Electric cars risk becoming effectively uninsurable as analysts struggle to put a price on battery repairs, according to a researcher for the car insurance industry. The Telegraph has more.
Jonathan Hewett, Chief Executive of Thatcham Research, the motor insurers’ automotive research centre, said a lack of “insight and understanding” about the cost of repairing damaged electric car batteries was pushing up premiums and resulting in some providers declining to provide cover altogether.
Electric cars can be particularly expensive to repair, costing around a quarter more to fix on average than a petrol or diesel vehicle. Experts have previously warned electric vehicles are being written off after minor bumps because of the cost and complexity of fixing their batteries.
Mr. Hewett said: “The challenge is that we have no way of understanding whether the battery has been compromised or damaged in any way.
“The threat of thermal runaway means that a catastrophic fire can take place if the cells of the battery have been damaged in a collision.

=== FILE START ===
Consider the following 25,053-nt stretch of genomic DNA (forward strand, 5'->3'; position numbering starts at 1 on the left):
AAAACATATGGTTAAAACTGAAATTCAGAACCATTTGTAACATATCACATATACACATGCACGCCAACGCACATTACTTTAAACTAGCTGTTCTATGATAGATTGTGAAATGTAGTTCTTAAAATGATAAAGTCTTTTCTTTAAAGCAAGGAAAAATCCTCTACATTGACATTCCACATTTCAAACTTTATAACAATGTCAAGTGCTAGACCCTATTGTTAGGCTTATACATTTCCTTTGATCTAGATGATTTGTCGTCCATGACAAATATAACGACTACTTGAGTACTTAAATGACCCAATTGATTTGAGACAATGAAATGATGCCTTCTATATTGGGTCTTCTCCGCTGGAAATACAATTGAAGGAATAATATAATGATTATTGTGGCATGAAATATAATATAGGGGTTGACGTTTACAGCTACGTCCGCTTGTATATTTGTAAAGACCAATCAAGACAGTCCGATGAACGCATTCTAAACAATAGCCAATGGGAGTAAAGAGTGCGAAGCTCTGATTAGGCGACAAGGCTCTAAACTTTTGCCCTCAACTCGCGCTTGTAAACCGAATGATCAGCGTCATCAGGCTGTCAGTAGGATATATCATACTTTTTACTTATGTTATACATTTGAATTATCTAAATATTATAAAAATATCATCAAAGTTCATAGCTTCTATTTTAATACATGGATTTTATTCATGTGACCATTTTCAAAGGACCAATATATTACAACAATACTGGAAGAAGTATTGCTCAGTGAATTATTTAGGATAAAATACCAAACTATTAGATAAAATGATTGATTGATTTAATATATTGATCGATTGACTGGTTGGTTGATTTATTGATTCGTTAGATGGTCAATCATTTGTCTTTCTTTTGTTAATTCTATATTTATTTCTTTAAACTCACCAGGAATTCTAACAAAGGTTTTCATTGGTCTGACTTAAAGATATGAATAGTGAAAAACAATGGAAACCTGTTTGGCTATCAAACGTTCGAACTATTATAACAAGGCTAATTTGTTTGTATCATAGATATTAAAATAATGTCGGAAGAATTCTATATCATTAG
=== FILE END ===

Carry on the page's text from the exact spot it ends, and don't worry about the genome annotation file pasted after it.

“What we’re struggling to understand at the moment is how we approach that diagnostic technique.
“It’s like a doctor trying to understand what’s wrong with you without any notes or an X-ray.”
John Lewis Financial Services stopped providing car insurance for electric cars last month for new and existing customers, as its underwriter Covéa analysed risks and costs.
Aviva removed insurance products for the Tesla Model Y earlier this year before restoring them several months later.
Vehicle repair costs rose 33pc over the first quarter of 2023 compared to 2022, helping to push annual premiums to record highs, according to the Association of British Insurers.
Average electric car insurance costs rose 72% in the year to September, compared to 29% for petrol and diesel models, according to Confused.com.
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